Creative Confusion: Popular beliefs that “ain’t necessarily so”

Richard Palmquist

Publisher: Global Summit House Pages: 100 Price: (paperback) $9.99 ISBN: 9781646696611 Reviewed: December, 2019 Author Website: Visit »

Richard Palmquist’s Creative Confusion argues against accepting the expertise of scientists regarding cosmological questions. In doing so, Palmquist aims to carve out a defense for a literal biblical perspective. Topics discussed include the big bang, evolution, and the Earth’s rotation.

The author notes that because many believe they wouldn’t understand scientific explanations, they often surrender their rightful authority to so-called experts. Instead, he encourages readers to scrutinize scientific logic, suggesting that scientific conclusions are often unjustified. To that end, he frequently quotes a Porgy and Bess line originally intended to question biblical authority, repurposed to critique scientific findings: “It ain’t necessarily so!”

Palmquist implies that scientists present theories as facts. But theories are devised to explain facts, not the other way around. Theories that endure repeated scrutiny may attain the status of law, but may still turn out to be wrong, as the author notes in his discussion of Newton. However, the lack of absolute certainty inherent in scientific findings doesn’t require that we reject them, only that we apportion our beliefs to evidence. And it certainly doesn’t grant equal authority to alternative beliefs that lack evidence.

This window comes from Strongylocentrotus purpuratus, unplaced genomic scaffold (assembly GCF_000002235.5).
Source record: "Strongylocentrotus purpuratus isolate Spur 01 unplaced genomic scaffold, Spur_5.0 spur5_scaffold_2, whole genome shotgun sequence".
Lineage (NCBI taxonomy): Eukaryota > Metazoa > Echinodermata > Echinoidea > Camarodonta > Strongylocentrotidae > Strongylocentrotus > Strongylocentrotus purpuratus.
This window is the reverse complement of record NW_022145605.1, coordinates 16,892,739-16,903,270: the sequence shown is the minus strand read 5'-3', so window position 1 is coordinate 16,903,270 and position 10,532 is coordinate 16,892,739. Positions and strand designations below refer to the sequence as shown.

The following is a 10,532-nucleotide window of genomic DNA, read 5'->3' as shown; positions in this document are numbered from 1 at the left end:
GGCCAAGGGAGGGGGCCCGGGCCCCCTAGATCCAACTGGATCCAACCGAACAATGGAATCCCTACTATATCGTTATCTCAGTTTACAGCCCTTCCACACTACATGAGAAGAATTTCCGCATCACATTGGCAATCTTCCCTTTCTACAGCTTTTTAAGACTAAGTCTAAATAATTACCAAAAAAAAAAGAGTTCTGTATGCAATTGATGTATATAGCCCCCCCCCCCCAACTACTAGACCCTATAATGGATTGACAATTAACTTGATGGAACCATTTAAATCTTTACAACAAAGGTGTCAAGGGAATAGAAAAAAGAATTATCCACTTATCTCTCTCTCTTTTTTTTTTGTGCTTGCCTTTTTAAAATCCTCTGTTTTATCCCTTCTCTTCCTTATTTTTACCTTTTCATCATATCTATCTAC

Palmquist’s alternative to scientific findings is literal biblical truth, which he credits without scrutiny, as if self-evident. For example, he asserts that the Earth doesn’t rotate, partly based on scientific misunderstanding about atmosphere and partly because a rotating Earth would contradict scripture. The fact that rotation is observed and confirmed from space is one of many details that must be explained away to justify belief in a fixed Earth, and one of many cases where Palmquist begins with the assumption of the literal truth of the Bible and works backwards from there.

Creative Confusion is replete with logical errors and spare on source information and citations, but the author’s fatal error is a simple double standard: Why must science be scrutinized but his specific religious view be accepted without argument? That duplicity undermines Palmquist’s message and severely hinders his credibility.

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